Guatemalan indigenous anti-mining activist shot

(via Washington, D.C. solidarity activist Beth Geglia:)

URGENT: Community member and anti-mining activist Doña Teodora Antonia Hernández Cinto was shot in the head inside her home last night in San Miguel Ixtahuacán, Guatemala. Thankfully, she is alive and being treated in the National Hospital in San Marcos. Community leaders fear more retaliation after the Colom administration committed to suspending operations at Goldcorp’s Marlin mine on June 24, 2010. Please watch this video and stay tuned for an urgent action:

Video translation:

WOMAN IN RESISTANCE AGAINST MINING SHOT
in San Miguel Ixtahuacán, San Marcos, Guatemala. 7 July 2010.

Teodora Antonia Hernández Cinto was the victim of an armed attack during the night of July 7, 2010, when she was in her house in the community of Nueva Esperanza, San Miguel Ixtahuacán.

Two men approached to ask for a cup of coffee and immediately fired.  Teodora Antonia was shot in the right eye.  She is in very critical condition.

Teodora Antonia is one of the women in resistance against mining in San Miguel Ixtahuacán [the Marlin mine owned by the Canadian multinational Goldcorp].  On several occasions she has made public her rejection of mining, as can be seen in this recent video.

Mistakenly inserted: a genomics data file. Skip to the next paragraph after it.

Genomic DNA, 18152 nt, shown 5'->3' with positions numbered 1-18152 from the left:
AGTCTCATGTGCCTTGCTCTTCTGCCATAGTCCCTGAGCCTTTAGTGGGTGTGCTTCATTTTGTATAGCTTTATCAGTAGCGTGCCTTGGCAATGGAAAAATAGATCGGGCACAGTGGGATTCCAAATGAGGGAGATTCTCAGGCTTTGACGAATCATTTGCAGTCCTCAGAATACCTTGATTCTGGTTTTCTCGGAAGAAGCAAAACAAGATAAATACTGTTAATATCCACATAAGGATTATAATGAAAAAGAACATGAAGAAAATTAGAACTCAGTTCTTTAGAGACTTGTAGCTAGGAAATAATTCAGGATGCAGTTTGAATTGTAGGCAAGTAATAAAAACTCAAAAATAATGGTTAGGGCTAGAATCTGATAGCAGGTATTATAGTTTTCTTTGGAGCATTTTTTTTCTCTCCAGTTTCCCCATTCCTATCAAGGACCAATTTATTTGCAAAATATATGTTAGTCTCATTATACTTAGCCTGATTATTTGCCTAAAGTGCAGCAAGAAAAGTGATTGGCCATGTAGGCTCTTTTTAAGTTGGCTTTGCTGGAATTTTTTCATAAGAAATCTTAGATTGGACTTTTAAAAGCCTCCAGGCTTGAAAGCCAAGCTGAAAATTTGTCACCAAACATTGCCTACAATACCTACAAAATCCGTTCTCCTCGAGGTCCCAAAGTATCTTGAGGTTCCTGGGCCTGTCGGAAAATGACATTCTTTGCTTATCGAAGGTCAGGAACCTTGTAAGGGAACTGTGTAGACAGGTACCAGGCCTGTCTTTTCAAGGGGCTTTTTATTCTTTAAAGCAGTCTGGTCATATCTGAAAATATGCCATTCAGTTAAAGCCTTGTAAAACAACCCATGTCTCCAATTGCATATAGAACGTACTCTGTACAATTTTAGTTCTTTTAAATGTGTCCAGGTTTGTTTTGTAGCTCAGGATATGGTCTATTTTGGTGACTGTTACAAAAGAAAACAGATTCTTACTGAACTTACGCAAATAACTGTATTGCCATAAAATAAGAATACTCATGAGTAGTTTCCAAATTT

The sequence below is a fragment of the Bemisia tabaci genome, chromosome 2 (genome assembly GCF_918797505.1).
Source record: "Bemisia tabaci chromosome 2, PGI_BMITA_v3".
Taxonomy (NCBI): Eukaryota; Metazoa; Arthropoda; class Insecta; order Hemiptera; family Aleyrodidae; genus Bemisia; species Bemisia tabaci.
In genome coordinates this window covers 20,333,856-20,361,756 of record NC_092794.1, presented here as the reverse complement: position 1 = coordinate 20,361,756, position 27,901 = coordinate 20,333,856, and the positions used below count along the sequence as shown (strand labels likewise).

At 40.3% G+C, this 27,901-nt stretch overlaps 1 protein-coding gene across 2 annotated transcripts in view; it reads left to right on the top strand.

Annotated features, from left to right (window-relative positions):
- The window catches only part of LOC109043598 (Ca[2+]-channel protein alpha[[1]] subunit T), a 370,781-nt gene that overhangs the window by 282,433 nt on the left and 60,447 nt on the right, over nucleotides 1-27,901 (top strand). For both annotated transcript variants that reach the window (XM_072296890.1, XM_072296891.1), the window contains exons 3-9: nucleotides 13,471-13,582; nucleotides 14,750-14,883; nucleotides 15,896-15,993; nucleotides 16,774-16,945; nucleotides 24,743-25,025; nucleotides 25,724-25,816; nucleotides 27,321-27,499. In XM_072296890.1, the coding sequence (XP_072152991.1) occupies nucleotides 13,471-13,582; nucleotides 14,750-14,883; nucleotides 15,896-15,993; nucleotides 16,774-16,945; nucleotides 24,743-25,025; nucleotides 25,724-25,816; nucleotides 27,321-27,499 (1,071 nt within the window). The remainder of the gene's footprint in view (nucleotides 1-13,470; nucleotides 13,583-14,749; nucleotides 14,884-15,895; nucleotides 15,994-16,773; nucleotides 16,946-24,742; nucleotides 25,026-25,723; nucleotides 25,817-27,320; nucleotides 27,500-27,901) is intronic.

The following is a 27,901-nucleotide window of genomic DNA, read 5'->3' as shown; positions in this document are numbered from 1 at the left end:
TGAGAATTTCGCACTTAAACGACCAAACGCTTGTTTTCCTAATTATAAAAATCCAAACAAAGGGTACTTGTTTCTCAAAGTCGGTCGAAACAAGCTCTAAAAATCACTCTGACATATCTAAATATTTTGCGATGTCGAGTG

Teodora Antonia: “Before we were happy, we lived in peace.  Since the company came, we have a lot more problems.  But we’re learning our rights, like what we are doing right now. Now all of our neighbors who are employees are against us.  Why?  Just because we are here learning our rights.  We don’t want the company here, it would be better if they just left, and then we wouldn’t have problems amongst ourselves.  We want things to be like they were before.”

We demand justice! …and an end to aggression against indigenous and mestizo communities which reject mining and defend our territorial rights.

Caracol Producciones, 2010

About cascadiasolidaria

Human rights and solidarity activist from Cascadia, North America, writing about issues of justice and security in Guatemala and Central America from a perspective of solidarity with human rights and social movements.
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